Mentioned: 0 Post(s)
Tagged: 0 Thread(s)
Quoted: 0 Post(s)
If you plan to ride on gravel, you will have to choose your Sirrus model wisely. I have a 2014 Elite, and on the stock 700x28's, I am not comfortable riding on 1/2" gravel. It isn't the best choice for unpaved roads. The Crosstrail, on the other hand, will do just fine, but you will have to work harder on paved surfaces to be as fast as you would on a Sirrus. I've never seen an RLT, but it looks to be a really good choice for the range of surfaces you want to ride. You will just need to decide if you want to ride a drop bar bike or not.

I'm new at this, but I'm quickly finding that the term "multi use" was most likely thought up in a marketing brainstorm session. My advice would be to pick your primary use, and buy the bike that best suits those specific conditions. It won't be nearly as nice on every other surface, but you can always buy another bike for that. If I were you, my choices would be:

Roads & Paved Trails = Sirrus or Domane

Unpaved Trails (Dirt/Gravel) = Crosstrail or Niner RLT

If you want a single multi-use bike, I would suggest going with a steel framed bike with a solid front fork (no suspension). You'll save a bit of weight & retain pedaling efficiency without a front suspension, and the steel frame will be durable and comfortable enough to go bombing across a rutted dirt road. Run cyclocross tires on unpaved/rough surfaces, and some touring or race tires for roads.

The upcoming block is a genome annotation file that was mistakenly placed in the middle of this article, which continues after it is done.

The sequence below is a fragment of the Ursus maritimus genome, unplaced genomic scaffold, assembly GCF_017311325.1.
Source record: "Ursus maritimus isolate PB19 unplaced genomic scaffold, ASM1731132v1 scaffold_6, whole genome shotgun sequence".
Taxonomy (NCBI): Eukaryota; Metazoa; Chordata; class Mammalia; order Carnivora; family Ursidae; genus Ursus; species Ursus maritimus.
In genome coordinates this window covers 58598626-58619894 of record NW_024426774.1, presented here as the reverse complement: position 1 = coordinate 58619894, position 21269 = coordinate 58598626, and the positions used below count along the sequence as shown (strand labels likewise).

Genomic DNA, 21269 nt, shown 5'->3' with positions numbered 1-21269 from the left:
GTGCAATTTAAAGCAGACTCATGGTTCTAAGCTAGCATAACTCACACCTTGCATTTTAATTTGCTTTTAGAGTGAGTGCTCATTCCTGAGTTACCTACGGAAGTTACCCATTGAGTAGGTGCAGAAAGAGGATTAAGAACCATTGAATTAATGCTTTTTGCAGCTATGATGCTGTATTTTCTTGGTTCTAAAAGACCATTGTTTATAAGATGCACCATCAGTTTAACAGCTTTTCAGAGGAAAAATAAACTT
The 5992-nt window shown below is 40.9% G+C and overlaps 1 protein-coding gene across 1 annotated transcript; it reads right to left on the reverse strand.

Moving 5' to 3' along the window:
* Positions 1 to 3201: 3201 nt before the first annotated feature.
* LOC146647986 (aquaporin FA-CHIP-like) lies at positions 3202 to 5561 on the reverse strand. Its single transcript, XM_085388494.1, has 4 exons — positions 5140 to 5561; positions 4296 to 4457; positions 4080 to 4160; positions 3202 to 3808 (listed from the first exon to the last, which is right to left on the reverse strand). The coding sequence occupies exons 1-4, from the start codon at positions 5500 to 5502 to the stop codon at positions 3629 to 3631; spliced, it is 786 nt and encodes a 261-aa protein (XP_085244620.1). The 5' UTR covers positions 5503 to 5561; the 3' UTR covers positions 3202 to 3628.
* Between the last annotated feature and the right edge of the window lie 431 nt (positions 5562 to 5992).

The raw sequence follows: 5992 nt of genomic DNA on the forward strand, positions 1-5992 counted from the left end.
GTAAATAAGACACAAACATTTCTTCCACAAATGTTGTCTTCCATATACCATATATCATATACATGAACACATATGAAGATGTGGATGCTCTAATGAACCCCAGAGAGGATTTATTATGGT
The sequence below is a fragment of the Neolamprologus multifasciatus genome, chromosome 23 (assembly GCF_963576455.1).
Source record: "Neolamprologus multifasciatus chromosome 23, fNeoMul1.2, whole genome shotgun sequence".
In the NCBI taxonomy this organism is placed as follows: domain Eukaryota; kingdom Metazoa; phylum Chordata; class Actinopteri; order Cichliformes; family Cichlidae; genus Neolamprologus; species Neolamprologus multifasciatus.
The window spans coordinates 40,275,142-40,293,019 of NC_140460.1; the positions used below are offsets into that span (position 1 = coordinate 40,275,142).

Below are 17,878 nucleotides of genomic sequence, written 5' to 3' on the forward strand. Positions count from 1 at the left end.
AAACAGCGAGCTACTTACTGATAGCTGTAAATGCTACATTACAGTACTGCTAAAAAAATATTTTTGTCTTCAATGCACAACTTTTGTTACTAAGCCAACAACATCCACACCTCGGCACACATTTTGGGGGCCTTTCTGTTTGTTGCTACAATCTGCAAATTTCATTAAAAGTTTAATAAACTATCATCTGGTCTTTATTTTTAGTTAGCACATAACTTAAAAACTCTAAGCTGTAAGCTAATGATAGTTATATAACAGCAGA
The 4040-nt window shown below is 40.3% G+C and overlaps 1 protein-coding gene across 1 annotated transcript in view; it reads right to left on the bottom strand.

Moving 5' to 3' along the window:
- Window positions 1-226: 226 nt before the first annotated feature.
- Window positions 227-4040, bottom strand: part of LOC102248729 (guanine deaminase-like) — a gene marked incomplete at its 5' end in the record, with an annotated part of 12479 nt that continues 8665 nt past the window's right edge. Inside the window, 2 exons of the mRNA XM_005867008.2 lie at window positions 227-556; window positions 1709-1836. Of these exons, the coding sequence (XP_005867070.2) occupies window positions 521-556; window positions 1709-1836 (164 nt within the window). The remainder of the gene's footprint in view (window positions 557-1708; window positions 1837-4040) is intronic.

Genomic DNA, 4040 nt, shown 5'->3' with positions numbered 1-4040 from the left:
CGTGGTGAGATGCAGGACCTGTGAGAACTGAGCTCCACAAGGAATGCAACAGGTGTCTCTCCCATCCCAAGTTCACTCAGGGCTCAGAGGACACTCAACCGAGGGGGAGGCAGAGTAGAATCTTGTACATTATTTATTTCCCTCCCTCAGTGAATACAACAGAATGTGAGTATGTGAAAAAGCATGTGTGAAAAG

fvfvsix is offline   Reply With Quote
Old 07-11-14, 12:25 PM   #8
practical
Senior Member
 
Join Date: Jul 2014
Location: Middelbury, Vermont
Bikes: Giant Escape 1
Posts: 835
Mentioned: 0 Post(s)
Tagged: 0 Thread(s)
Quoted: 7 Post(s)
It sounds like you want to ride on pavement most of the time with some trails thrown in. If that's the case, then look for a bike that's relatively light (25 pounds) which means aluminum frame. You probably want 28 or 32 width tires. At the lower price end, you'll find seven speeds; then for about $100 to $150 more you'll get an 8 speed; then for another $100-$150 more you'll get a nine speed. You'll also get more expensive components but I'm not sure if there's a real difference between these or if this is just marketing. Comparing the $580 Crosstrail with the $590 Sirrus, I would go with the Sirrus. You'll get an extra gear and better tires
practical is offline   Reply With Quote
Reply


Thread Tools Search this Thread
Search this Thread:

Advanced Search

Posting Rules
You may not post new threads
You may not post replies
You may not post attachments
You may not edit your posts

BB code is On
Smilies are On
[IMG] code is On
HTML code is Off



All times are GMT -6. The time now is 03:35 AM.